Pfizer announced this week that its COVID-19 vaccine is safe and effective for children ages 5-11, meaning the vaccine could be approved for children as early as the end of October.
Trial results announced on Monday showed a comparable immune response in children given two 10mg doses of the vaccine administered 21 days apart, according to the Pfizer press release. The standard dose for individuals 12 and up is two shots of 30mg.
Dr. John Gaudet, the former president of the Mississippi Chapter of the American Academy of Pediatrics, explained that doses are formulated based on the size of the immune response, and children typically have a very strong immune system, meaning they need to be exposed to less of the virus to have the same effect.
Gaudet estimates, based on the timeline for adult doses last winter, that the vaccine will be publicly available for children starting around Halloween. He emphasized that it is important to wait and move through the correct processes to adhere to vaccine safety measures, but he is excited about what is to come once those standards have been met.
“It (will be) a huge step forward,” he said. “Kids compose a huge percentage of our state or our community, and the more kids that we can get vaccinated, the higher immunity that we’ll have among the society as a whole. And also, we can protect kids. A lot of people believe that children don’t get sick from COVID, and that’s false. They tend to do better than adults, but it’s not unheard of for children to have to go into the doctor’s office or the hospital, and have even tragically suffered the worst consequence, that being death.”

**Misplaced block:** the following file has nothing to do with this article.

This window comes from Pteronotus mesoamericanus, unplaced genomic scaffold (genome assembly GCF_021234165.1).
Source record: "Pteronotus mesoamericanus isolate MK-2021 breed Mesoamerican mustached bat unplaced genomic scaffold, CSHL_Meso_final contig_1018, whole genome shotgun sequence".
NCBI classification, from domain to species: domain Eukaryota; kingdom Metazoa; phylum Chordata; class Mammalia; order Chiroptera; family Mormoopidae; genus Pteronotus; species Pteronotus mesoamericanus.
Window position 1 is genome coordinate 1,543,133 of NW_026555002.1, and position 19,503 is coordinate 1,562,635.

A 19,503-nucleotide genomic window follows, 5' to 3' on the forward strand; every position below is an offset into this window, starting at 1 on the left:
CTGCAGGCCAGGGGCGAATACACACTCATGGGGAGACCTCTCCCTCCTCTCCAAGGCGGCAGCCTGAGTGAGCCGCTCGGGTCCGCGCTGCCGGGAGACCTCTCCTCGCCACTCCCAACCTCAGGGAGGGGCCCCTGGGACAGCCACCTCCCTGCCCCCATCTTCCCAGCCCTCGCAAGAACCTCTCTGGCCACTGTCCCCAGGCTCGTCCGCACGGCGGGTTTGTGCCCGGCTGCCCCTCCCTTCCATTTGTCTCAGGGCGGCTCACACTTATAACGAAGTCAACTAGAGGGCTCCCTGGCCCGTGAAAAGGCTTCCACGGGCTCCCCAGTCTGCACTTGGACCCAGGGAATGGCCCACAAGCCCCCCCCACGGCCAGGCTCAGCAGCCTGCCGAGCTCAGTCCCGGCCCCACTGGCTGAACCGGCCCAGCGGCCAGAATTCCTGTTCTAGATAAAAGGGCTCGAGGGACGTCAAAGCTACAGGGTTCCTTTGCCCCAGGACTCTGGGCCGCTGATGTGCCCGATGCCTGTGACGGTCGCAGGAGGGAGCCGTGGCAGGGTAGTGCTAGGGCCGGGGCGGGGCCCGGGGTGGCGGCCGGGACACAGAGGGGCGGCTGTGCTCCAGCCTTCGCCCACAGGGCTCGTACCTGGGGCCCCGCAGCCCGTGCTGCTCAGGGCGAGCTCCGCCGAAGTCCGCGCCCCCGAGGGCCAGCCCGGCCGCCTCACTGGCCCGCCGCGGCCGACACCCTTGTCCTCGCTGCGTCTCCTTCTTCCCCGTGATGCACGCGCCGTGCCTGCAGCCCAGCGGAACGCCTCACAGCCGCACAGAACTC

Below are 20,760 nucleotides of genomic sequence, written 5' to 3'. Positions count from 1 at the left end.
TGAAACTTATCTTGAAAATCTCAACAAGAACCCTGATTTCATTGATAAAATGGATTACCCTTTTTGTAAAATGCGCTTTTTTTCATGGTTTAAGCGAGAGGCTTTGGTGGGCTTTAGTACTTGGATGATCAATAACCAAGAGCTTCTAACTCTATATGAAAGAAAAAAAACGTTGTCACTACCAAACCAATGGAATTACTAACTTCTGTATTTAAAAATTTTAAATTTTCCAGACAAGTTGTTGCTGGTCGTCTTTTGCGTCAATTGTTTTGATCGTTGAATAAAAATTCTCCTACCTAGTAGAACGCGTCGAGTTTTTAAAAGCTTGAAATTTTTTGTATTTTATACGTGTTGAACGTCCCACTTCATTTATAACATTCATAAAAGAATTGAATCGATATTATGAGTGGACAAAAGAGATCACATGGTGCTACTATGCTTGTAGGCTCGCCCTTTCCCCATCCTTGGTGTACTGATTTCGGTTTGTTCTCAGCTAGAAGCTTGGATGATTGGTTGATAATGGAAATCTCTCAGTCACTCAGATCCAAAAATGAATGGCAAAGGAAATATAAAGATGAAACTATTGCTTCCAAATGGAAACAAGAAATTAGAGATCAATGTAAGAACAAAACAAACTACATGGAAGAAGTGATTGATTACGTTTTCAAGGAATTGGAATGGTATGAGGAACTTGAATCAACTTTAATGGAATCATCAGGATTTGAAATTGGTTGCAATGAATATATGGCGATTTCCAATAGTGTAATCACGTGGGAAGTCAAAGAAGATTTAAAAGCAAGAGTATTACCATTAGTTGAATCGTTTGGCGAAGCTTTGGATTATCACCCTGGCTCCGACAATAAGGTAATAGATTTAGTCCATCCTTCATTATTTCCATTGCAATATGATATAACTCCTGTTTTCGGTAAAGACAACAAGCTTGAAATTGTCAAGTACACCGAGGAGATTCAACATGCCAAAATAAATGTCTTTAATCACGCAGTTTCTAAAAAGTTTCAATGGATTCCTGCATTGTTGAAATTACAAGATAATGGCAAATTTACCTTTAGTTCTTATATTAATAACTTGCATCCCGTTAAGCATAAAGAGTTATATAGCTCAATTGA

Cases in children have increased substantially in recent months, with children ages 5-17 making up 22% of Mississippi’s total cases in August, up from 13% in May according to the Mississippi Department of Health.
Currently 72% of students in Mississippi are under a mask requirement at school, and 6,300 were quarantining from exposure last week. Gaudet says getting children vaccinated will help schools function more smoothly, as it will help decrease virus transmission and individual students will not have to quarantine from exposure if vaccinated.
Gaudet said he is concerned there will be some hesitancy surrounding the vaccine for children, but encouraged parents to discuss that hesitancy with their doctors.
“As long as those parents come into the doctor’s office and earnestly voice their concerns, I am going to listen to their concerns and I am going to address every one of them,” Gaudet said.
He also said that he thinks vaccine hesitancy is sometimes overemphasized.
“We all talk about the hesitant, the hesitant, but many parents are chomping at the bit waiting for this, asking me when it’s coming, and they are going to be first in line. They want to protect their kids.”
Gaudet encouraged interested parents to reach out to their pediatricians or nurse practitioners and inquire about vaccine availability at their offices, as it will help the providers gauge the demand in their community.